The Right and the Good
The Right and the Good, a classic of twentieth-century philosophy by the great scholar Sir David Ross, is now presented in a new edition. Ross's book, originally published in 1930, is the pinnacle of ethical intuitionism, which was the dominant moral theory in British philosophy for much of the nineteenth and early twentieth century. The central concern of the book is with rightness and goodness, and their relation. Ross argues against notable rival ethical theories. The right act,he held, cannot be derived from the moral value of the motive from which it is done. Furthermore, rightness is not wholly determined by the value of the consequences of one's action, whether this value is some benefit for the agent, or some agent-neutral good. Rather, the right act is determined by a plurality of self-evident prima facie duties. Ross portrayed rightness and goodness as simple non-natural properties. Philip Stratton-Lake, a leading expert on Ross, provides a substantial new Introduction, in which he discusses the central themes of The Right and the Good and clears up some common misunderstandings. A new bibliography and index are also included, along with editorial notes which aim to clarify certain points and indicate where Ross later changed his mind on particular issues. Intuitionism is now enjoying a considerable revival, and this new edition provides the context for a proper understanding of Ross's great work.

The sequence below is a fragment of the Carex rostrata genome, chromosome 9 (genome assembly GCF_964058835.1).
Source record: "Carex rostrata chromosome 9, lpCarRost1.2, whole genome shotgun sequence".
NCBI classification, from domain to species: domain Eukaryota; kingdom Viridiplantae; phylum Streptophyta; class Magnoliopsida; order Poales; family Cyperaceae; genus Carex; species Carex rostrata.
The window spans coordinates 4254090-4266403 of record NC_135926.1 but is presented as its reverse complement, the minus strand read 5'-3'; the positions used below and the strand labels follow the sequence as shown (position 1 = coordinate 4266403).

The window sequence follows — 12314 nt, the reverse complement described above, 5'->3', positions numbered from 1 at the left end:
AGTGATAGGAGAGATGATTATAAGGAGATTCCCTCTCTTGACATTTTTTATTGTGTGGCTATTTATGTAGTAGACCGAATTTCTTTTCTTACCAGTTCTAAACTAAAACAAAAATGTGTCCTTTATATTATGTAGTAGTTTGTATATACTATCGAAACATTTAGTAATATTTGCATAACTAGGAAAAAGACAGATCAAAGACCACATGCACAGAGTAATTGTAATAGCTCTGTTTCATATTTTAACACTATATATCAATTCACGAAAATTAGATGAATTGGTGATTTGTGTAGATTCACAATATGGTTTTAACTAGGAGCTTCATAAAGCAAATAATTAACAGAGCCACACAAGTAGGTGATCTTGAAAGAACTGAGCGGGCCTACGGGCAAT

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aesthetic enjoyment apprehended argument attributes beautiful characteristic claim complex consequentialists definition desire dispatched book distinction doubt elements equally error theory Ethical Intuitionism existence expressed facie duty facie right facie wrong fact feeling Foundations of Ethics fulfilment G. E. Moore ground happiness hedonism hedonistic implies indefinable instance intrinsic nature intrinsic value Journal of Philosophy judge Kant kind knowledge mean mind moral judgements Moral Philosophy moral properties Moral Realism morally good action motive natural properties non-maleficence non-moral non-natural properties notion obligation one's open question argument opinion optimific ourselves Oxford pain particular patch of colour person pleasant pleasure possible predicate Principia Ethica principle Professor Moore Professor Perry Professor Urban promise punishment question reason recognize relation respect right act Ross's seems clear self-evident sense of duty suppose term theory things thought tion true truth apt utilitarianism virtue virtuous W. D. Ross whole yellow
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